Skyline students take the trip of a lifetime

When Barack Obama placed his hand on the Lincoln Bible and took the Oath of Office Tuesday, Jan. 20, millions of people across the nation savored the moment while gathered at inauguration parties or huddled in front of their television sets.

When Barack Obama placed his hand on the Lincoln Bible and took the Oath of Office Tuesday, Jan. 20, millions of people across the nation savored the moment while gathered at inauguration parties or huddled in front of their television sets.

But for 35 Skyline High School students, it was more than just a fleeting few hours in front of the TV; they traveled to Washington, D.C. for the event, and, scattered across the National Mall, witnessed history first-hand.

“You know, (the inauguration) has become such a historic moment, that when I first planned it, I had no idea how big it would get,” said Rob Rosemont, a history teacher at Skyline who organized the trip.

He first toyed with the idea of taking students to a presidental inauguration four years ago, but found there wasn’t much excitement or interest for President Bush’s second inaugural address.

During the 2008 primaries, however, the students were buzzing.

Rosemont began planning in Febraury, and by April, had 35 committed students.

It struck Rosemont that the students were enthusiastic to sign up even without knowing who the new president would be; when he was planning the trip, Hilary Clinton and Rudi Giuliani looked like the front-runners, he said.

“They signed up thinking Obama might have been a possibility, but not knowing who it was going to be,” he said. “They didn’t sign up just to see him. And now, this inauguration has taken on historic proportions.”

Through WorldStrides, a program that offers educational trips for students, Rosemont was able to plan a detailed itinerary for the four-day excursion and secure airplane tickets, hotel rooms, a tour bus and tour guide.

Senior Emily Alexander seized her opportunity to take the trip and said what was most exciting was the chance to see everything happen for herself.

“It’s a great chance for us to go and capture history from our own viewpoints,” Alexander said. “We don’t have to rely on the news or other people, and when we’re older, we can tell our children everything that happened that day. These are great memories.”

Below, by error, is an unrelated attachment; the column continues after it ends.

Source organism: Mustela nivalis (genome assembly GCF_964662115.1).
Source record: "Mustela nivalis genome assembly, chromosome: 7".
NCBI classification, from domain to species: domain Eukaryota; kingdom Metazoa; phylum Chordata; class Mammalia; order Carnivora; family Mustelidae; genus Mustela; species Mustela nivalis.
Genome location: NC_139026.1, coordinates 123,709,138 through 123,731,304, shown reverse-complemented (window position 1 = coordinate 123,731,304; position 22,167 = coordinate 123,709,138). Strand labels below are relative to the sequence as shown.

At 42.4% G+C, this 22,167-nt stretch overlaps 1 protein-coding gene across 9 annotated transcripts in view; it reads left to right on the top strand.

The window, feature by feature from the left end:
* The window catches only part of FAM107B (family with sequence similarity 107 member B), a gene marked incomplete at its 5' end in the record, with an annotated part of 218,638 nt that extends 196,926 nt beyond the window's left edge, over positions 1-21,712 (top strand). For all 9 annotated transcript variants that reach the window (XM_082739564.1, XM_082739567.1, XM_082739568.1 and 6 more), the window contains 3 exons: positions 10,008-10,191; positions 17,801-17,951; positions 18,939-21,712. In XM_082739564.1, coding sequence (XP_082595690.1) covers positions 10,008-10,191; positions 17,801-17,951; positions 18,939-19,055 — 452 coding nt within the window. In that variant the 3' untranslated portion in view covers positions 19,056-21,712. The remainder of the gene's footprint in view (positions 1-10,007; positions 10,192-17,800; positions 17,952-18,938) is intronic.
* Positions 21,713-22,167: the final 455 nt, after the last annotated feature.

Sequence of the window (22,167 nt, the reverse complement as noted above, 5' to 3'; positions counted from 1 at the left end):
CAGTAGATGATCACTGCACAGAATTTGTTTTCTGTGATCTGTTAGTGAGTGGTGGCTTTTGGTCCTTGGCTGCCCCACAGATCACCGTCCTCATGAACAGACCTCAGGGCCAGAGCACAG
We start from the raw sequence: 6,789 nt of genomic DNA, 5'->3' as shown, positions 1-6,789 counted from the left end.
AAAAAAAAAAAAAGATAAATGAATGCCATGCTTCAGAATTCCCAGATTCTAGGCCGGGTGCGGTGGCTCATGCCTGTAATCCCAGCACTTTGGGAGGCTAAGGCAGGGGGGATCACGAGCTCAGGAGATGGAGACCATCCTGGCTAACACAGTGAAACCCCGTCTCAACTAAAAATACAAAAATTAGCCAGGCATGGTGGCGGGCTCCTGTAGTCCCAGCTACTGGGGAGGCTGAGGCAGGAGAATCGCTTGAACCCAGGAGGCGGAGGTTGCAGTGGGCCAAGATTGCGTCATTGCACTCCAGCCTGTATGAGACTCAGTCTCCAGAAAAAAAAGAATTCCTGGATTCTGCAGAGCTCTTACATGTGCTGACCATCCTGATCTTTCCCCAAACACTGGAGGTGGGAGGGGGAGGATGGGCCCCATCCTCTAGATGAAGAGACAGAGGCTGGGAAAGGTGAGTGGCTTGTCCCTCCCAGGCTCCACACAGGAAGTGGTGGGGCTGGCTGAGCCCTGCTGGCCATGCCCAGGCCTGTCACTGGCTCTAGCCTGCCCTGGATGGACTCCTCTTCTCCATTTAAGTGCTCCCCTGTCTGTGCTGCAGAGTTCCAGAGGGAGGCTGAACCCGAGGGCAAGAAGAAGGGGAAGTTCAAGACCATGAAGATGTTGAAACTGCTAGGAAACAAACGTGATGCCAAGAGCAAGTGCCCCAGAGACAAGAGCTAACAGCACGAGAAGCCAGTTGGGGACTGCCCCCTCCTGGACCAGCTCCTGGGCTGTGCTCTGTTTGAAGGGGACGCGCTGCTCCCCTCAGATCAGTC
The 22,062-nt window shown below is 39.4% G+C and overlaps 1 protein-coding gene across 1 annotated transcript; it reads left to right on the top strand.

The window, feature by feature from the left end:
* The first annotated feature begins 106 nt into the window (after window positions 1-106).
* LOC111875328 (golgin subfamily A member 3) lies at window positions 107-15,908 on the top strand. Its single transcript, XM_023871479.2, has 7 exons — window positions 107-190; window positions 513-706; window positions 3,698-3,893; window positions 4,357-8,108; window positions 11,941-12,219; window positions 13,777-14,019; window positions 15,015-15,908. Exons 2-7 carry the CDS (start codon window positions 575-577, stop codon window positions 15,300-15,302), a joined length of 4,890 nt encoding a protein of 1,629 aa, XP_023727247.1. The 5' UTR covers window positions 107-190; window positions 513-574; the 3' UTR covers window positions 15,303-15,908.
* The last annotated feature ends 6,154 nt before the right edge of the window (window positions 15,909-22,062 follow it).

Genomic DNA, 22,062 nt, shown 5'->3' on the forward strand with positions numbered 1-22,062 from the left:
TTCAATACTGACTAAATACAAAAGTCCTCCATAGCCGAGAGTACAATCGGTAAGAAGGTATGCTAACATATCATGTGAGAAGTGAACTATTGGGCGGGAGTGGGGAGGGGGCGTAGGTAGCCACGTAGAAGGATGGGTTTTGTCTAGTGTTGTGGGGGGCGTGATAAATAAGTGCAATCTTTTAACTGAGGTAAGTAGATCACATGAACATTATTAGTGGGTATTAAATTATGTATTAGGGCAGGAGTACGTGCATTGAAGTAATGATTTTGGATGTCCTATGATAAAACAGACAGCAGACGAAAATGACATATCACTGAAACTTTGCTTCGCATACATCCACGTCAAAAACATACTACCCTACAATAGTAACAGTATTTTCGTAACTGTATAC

Through Congressman Dave Reichert, Rosemont was able to secure six seats in the reserved section for the inauguration, which means sitting with the first 240,000 people.

Rosemont, plus five students whose names were pulled from a hat, sat behind the Capital Reflecting Pool, where they were able to see the podium and make out the figures moving around.

The rest of the group sat about three-quarters of a mile from the Capital Building, but JumboTron TVs and an extensive sound system was set up, so everyone could see.

Alexander — who pulled names from the hat — said she was a little disappointed hers wasn’t among them, but was just happy to be there.

“I’m just excited to be there, to be part of the crowd gathered for this huge moment,” she said. “No matter where I’m sitting, I’m there and I get to feel that hype and excitement. That’s what’s important.”

For junior Jim Barnes, it was surreal to be a part of the inaugural crowd.

“When Obama came on for his speech, it was amazing,” he said. “Everyone was really excitied and waving flags. It was just awesome.”

Another highlight for Barnes — who had never been to Washington, D.C. before ­— was the chance to see the historical monuments.

The group took a red eye flight out of Seattle on Friday and hit the ground running when they landed in Washington, D.C.

They went straight to the tour bus and began a whirlwind weekend of sightseeing that included the Lincoln Memorial, the Capital Building, Arlington National Cemetery, the Vietnam Veterans Memorial Wall, the Holocaust Memorial Museum and the National Treasury, among others.

The group was disappointed when the Tomb of the Unknown Soldier was closed for visiting dignitaries, Rosemont said, but their attitudes quickly changed when it turned out the dignitaries were Barack Obama and Joe Biden.

“We got a great spot on the street, and about 10 minutes later a motorcade came by and we could clearly see Barack waving to everyone,” Rosemont said. “The kids were really excited. That really brought it home for them that not only were they there, but they were a part of the inauguration festivities.”

They also visited Reichert’s office and presented him with a Skyline football state champions T-shirt, and spent about 20 minutes chatting with him.

“It was just so much fun watching the students see what they’ve been learning about,” Rosemont said. “To be able to go to George Washington’s home, or the Lincoln Memorial and live what you read about is amazing.”

For Rosemont, seeing the students getting involved in the election process and getting excited to be at the inauguration was one of the most rewarding things.

“It’s been really cool that they’ve gotten so involved,” he said. “They were debating, talking about the politicians and the whole election process — it really raised the political awareness of a whole generation. Most of these kids can’t even vote yet and they were watching the debates on their own. I wasn’t even assigning them.”

Alexander echoed that sentiment, citing how many students volunteered with political parties and helped with the voting process even when they couldn’t vote.

“For a lot of us, this was the first time we got to vote. You know, we’ve heard our parents complaining for a long time about the economy and gas prices and the war in Iraq, but this is the first time ever in our lives that we get the opportunity to really grasp (the issues) and get to know (them) for ourselves,” Alexander said. “We’re knowledgeable voters and citizens, and this was a chance to really get to know the people who are going to represent me as a person.”